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19. April 2011 11:02
by Jobo

Woody Knitters: Hand Crafted Knitting Needles

19. April 2011 11:02 by Jobo | 0 Comments

On my last trip up to Belfast Mini Mills... I saw these fabulous wooden knitting needles!  The company is Woody Knitters, and the needles are handmade here on PEI. 

I had been wanting some smaller (both in diameter and in length) wooden needles, as I have read that they are excellent for lace knitting.  The wood is smooth, but grips the lace thread so nicely.  Also, the needles are so feather light, and very warm in your hands.  I have tried bamboo dpns before, and they were ok... I didn't appreciate the bendy feeling of working with them.  I tried a pair of ebony wood Lantern Moon needles also, but for socks, they just didn't work for me.  I broke 2 of the set before I finished an entire sock.  They looked lovely, but didn't hold up to my rough travel-knitting needs.

For lace however, I am very pleasantly surprised at how much I like the wooden needles!  These are a 3 mm diameter set, made from Ramen Wood, with a bead top.  The wood is silky smooth, finished with Tung oil.  This set is 12 inches long, so just perfect for my build.  (I think maybe short people have short arms too!  The standard 14 inch steel needles I use feel like they are too long for me to be comfortable)

  April 11 2011 014lily of the valley samle with wooden needlesApril 11 2011 010

I've tried a few samples now on these needles, and I find them quite enjoyable to use... and here's why:

- Sharpness: The tips are just the right level of pointy.  For fine lace work with even finer thread yarns, a fairly pointy tip is required for manipulating the stitches properly.  I've done various stitches, including K3tog in Orenburg-style stitches, and Nupp stitches in Estonian style samples. 

- Flexibility:  For lace knitting (where presumably the knitting stays put, in one location from start to finish, unlike socks, that travel in various states of completion for a month in purses and bags for on-location knitting) a little bit of flexibility is okay!  The bendy nature that I hated in sock needles, was not a problem in lace knitting.  Where you are only knitting back and forth, and not in the round with all of it's requisite twisting and manipulation, that slight "give" makes the process less rigid and actually more enjoyable!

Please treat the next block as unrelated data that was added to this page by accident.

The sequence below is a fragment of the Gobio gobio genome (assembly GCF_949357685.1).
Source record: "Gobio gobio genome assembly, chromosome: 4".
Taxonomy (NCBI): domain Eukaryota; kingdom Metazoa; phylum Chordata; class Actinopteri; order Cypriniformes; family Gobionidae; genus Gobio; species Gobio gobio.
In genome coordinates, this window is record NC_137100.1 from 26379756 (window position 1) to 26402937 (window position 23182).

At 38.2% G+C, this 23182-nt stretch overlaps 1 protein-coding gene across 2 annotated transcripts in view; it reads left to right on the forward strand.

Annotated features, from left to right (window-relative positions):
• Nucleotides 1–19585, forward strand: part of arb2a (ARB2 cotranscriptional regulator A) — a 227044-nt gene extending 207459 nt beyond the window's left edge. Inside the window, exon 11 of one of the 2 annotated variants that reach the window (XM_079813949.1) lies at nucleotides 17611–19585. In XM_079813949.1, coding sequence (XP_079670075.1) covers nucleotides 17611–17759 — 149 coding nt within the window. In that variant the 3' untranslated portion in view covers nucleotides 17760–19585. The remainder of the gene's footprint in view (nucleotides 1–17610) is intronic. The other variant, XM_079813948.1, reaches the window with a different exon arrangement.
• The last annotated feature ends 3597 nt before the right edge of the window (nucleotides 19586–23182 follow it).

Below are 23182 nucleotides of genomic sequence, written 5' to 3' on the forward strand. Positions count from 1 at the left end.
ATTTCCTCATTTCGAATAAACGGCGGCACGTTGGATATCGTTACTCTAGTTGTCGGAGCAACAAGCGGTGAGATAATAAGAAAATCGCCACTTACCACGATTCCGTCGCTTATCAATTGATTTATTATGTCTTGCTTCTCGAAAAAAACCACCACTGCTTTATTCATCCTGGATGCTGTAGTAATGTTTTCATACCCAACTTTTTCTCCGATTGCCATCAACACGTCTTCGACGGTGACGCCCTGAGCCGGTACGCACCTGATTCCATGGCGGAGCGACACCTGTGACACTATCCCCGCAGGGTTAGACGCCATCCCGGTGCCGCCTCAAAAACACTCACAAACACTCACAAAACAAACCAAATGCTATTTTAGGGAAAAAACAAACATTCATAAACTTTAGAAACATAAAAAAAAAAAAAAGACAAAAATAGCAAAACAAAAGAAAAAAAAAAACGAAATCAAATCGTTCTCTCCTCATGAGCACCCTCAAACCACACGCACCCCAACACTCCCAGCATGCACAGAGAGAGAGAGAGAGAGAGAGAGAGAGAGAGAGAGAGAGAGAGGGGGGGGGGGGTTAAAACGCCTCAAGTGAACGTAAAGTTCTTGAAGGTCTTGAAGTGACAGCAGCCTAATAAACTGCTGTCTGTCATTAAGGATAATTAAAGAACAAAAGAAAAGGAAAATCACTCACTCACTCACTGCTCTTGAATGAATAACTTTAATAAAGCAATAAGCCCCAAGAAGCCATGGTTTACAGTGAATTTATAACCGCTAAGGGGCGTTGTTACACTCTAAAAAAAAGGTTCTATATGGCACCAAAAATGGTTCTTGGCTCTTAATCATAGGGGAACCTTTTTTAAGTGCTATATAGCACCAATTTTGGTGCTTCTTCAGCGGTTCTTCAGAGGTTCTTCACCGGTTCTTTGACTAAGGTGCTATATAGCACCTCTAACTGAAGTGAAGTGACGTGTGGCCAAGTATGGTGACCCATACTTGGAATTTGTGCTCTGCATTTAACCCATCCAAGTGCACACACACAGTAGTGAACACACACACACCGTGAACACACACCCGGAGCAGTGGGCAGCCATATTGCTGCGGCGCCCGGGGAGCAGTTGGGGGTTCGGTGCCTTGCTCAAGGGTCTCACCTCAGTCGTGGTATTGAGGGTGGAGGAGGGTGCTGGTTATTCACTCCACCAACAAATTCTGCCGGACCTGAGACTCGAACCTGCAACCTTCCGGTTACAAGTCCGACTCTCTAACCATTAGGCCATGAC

- Grip:  Steel needles are tough, they don't break, but they are very slippery.  The smooth finish results in stitches sometimes slipping off.  Have you ever sneezed in the middle of a lace repeat, only to have a half a dozen stitches slip off one or both needles?  Have you ever dropped a stitch in the middle of something complicated and have to try and pick it back up?  Wooden needles, though smooth in their own right, are just that teensy bit Grippier than the steel needles, and seem to result in less stitch-slippage.  The thread moves cleanly along the needles, stitches behaving as they should, but I am finding that I drop fewer stitches, and have less accidental stitch frustration

- Weight:  Compared to the steel needles I had been using... these needles feel like they hardly weigh anything!  I used to find that holding up the heavier needles, at sometimes uncomfortable angles, to try and create more complex stitch patterns - that I would get sore shoulders, or tired arms.  Not so with the wooden ones.  The length might also have something to do with that though...  The size and weight are just more comfortable for some reason.

Of course, there are a few drawbacks... I bet I could snap these toothpicks quite easily, if I wasn't careful.  And also, I'm not sure how durable they will be for many uses.  Only time will tell, but I have really enjoyed them thus far, and have plans to use them for my first Haapsalu Shawl (Beautiful Estonian Lace) as soon as I can get the yarn spun :)

All in all, the best 14 bucks I've spent in a long time!

If you would like more information about this brand of needles, please let me know... I don't think they have a website, but I do have an email address to share if anyone would like to contact the maker!

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